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Iconic Delaware lighthouse becomes a postage stamp

The Harbor of Refuge lighthouse is among a handful added to the ranks of postage stamps.


The lighthouse has stood in the Delaware Bay since the 1920’s, guiding ships through the Atlantic waters to this day.


The new stamp, illustrated by famous stamp artist Howard Koslow, is meant to represent the lighthouse's turbulent history, and it’s continued use as a valuable navigation aid.


The Delaware River and Bay Lighthouse Foundation now owns and maintains the lighthouse.


Red Moulinier has been with the foundation for 19 years, previously serving as president — and says he’s learned so much about the role lighthouses still play, despite new navigation technologies.


“This lighthouse is used by commercial traffic that go up and down the Delaware Bay, huge freighters,” Moulinier said. “It’s used by the local mariners, the local mariners depend on that lighthouse, especially at night. They depend on the fog signal and the light — my brother’s a charter boat captain and he uses it all the time.”


Now the lighthouse will be memorialized as a stamp, along four other lighthouses in the Mid-Atlantic collection.

Credit Roman Battaglia / Delaware Public Media
Delaware Public Media
The Mid-Atlantic lighthouse stamp collection were the last stamps illustrated by Howard Koslow before his death in 2016. (The Harbor of Refuge lighthouse is the bottom center)

Lewes Mayor Ted Becker says the lighthouse is a significant part of city history.  A light has stood on that spot since the 1800’s, enduring violent storms and many reconstructions to continue providing a valuable service.


The current iteration of the lighthouse was built in 1926 after the previous structure was destroyed by storms. It was constructed with a strong cast-iron caisson built into the breakwater, and has managed to survive several hurricanes.


Moulinier says he’s excited to see the lighthouse get more attention.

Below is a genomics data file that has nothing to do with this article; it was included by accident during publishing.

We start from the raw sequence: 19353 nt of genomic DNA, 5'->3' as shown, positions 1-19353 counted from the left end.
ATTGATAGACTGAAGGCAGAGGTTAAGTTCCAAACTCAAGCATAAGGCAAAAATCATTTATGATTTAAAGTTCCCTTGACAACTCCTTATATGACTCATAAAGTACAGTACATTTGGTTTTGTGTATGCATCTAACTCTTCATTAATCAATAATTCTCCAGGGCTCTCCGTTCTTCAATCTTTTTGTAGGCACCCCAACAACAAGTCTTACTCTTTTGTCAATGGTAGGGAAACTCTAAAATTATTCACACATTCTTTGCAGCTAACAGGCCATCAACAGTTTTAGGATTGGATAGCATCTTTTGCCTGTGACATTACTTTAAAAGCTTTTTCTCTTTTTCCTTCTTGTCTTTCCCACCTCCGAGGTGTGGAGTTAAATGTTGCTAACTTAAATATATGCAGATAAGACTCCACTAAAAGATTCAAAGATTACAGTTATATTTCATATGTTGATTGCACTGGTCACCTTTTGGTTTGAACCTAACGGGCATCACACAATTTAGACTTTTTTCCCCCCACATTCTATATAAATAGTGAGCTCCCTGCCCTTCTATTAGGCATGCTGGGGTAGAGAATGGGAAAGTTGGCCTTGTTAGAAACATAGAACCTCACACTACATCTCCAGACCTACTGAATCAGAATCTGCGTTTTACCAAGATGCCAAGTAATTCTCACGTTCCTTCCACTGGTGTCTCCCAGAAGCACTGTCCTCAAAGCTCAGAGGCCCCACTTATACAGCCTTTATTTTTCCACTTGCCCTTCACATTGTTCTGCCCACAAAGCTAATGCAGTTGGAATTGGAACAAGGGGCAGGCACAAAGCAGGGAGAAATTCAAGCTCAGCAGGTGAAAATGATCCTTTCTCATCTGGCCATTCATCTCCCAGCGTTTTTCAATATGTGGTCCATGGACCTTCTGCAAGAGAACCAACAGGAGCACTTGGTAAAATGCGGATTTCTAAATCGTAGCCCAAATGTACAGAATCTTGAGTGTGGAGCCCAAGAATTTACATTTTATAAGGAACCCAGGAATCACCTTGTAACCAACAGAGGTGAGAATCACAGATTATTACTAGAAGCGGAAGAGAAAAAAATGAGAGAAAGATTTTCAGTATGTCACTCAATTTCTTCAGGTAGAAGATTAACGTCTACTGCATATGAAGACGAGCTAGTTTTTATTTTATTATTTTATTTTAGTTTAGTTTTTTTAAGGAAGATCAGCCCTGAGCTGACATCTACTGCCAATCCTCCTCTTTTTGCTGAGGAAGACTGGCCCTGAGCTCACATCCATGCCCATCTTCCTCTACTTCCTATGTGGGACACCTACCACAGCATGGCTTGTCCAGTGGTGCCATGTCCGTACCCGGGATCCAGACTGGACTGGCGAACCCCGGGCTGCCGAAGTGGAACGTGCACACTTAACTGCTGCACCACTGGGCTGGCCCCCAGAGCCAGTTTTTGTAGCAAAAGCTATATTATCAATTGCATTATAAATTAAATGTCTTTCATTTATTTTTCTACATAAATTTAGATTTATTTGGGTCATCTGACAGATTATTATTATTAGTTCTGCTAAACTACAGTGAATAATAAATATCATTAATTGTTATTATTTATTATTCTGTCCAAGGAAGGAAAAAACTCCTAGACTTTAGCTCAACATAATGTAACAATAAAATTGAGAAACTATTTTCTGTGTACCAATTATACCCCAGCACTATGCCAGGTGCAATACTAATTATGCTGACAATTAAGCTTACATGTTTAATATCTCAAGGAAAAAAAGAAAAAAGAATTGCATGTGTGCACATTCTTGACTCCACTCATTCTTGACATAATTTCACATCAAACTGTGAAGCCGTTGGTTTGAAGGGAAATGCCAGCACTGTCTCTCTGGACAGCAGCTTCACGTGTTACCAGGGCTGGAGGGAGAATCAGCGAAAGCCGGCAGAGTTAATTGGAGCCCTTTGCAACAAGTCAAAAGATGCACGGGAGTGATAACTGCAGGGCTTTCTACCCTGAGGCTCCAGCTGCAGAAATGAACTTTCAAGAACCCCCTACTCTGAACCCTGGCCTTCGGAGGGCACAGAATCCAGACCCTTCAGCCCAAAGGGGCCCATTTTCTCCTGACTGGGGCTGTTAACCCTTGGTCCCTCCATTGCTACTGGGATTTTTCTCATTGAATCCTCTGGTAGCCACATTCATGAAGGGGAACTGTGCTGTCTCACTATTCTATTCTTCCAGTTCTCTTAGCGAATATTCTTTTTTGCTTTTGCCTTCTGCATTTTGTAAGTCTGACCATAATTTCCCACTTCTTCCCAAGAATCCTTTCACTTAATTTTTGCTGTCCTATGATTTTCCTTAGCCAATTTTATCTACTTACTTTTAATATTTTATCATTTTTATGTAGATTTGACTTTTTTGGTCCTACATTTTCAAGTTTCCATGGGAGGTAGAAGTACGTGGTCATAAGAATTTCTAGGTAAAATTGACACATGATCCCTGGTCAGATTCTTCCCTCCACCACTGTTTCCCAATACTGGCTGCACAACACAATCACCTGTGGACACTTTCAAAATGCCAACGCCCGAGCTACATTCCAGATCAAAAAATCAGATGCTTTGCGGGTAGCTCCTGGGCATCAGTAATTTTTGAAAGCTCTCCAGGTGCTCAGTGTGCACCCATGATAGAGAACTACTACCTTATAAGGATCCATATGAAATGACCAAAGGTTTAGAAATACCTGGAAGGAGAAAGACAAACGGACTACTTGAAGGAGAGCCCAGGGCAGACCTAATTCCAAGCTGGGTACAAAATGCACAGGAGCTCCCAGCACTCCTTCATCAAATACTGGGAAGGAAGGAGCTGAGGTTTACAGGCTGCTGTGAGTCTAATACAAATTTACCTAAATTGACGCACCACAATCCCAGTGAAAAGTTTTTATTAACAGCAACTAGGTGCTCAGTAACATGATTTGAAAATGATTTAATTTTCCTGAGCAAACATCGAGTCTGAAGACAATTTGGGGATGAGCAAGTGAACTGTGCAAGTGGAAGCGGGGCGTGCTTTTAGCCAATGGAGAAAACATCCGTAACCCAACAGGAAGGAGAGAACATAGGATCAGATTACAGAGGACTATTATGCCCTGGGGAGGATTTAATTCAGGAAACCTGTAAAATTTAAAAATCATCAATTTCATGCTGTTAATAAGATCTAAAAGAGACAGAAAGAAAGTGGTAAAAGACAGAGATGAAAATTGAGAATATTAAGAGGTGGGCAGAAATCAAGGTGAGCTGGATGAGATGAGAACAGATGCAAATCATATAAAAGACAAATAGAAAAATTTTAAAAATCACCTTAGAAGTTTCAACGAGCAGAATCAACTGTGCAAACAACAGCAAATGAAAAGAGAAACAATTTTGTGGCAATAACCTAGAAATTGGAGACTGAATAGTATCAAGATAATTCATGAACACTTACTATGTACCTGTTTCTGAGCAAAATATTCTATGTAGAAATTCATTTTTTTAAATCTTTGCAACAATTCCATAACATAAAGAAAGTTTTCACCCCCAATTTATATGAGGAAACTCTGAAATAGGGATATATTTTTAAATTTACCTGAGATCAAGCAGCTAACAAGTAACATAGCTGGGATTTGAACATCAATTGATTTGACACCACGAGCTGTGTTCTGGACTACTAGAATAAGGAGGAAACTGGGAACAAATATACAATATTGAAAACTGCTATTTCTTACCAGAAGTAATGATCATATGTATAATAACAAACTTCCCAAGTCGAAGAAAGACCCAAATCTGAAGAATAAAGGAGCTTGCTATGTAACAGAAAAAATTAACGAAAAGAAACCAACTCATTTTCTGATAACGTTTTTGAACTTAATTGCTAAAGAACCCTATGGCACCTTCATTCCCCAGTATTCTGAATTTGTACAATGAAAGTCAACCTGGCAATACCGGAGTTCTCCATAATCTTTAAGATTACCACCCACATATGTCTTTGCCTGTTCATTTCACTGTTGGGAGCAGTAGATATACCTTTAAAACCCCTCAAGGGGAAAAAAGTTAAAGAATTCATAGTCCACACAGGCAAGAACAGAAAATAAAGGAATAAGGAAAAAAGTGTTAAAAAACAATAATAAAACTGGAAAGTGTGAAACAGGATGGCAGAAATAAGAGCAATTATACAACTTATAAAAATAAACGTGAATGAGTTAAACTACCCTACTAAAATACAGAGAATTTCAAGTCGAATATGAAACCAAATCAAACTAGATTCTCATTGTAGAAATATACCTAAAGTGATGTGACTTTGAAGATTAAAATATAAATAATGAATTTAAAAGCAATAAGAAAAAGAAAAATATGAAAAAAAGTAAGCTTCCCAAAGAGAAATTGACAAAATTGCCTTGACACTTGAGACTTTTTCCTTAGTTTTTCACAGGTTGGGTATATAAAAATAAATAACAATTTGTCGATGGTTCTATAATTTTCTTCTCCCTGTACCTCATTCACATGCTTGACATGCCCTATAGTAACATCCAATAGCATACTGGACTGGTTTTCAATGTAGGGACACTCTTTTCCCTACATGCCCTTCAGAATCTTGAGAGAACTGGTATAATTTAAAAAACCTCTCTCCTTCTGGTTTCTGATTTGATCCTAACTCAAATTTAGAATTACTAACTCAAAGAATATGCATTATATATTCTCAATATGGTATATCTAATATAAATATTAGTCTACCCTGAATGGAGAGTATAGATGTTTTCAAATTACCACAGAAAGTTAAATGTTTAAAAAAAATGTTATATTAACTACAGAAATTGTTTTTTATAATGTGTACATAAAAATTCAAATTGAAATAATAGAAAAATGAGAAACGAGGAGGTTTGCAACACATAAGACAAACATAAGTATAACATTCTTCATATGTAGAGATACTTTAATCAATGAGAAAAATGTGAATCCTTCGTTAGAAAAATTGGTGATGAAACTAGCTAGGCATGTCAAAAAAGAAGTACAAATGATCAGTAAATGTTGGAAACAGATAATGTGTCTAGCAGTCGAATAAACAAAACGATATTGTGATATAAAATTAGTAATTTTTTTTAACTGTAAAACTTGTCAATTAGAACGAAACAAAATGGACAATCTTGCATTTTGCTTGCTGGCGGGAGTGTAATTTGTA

“We want people to understand the importance of these lights, what these lights did years ago, and the importance of maintaining them into the future,” he said.


He says education is a core part of his foundation’s mission. That’s why they hold monthly tours of the lighthouse during the summer to show people why it’s such an important landmark.


Restoration and maintenance is an ongoing project for the foundation. Mouliner says they’ve had to rebuild the dock 13 times in just 7 years, before building a more durable, concrete dock in 2016.


The lighthouse has been automated since 1973, but still requires routine, twice-annual maintenance by the U.S. Coast Guard. Both the light and the fog horn are now powered by solar panels on the side.


Moulinier says he’s happy to see the Harbor of Refuge Lighthouse get this recognition and hopes people continue dedicating time to protect this piece of Delaware history.


He says the foundation is working hard to recruit younger members into the foundation, many of the volunteers are in their 70’s. He says finding the next generation of lighthouse caretakers is an important goal for him, and for the lighthouse foundation.


Roman Battaglia is a corps member withReport for America, a national service program that places journalists into local newsrooms.

Roman Battaglia grew up in Portland, Ore, and now reports for Delaware Public Media as a Report For America corps member. He focuses on politics, elections and legislation activity at the local, county and state levels.
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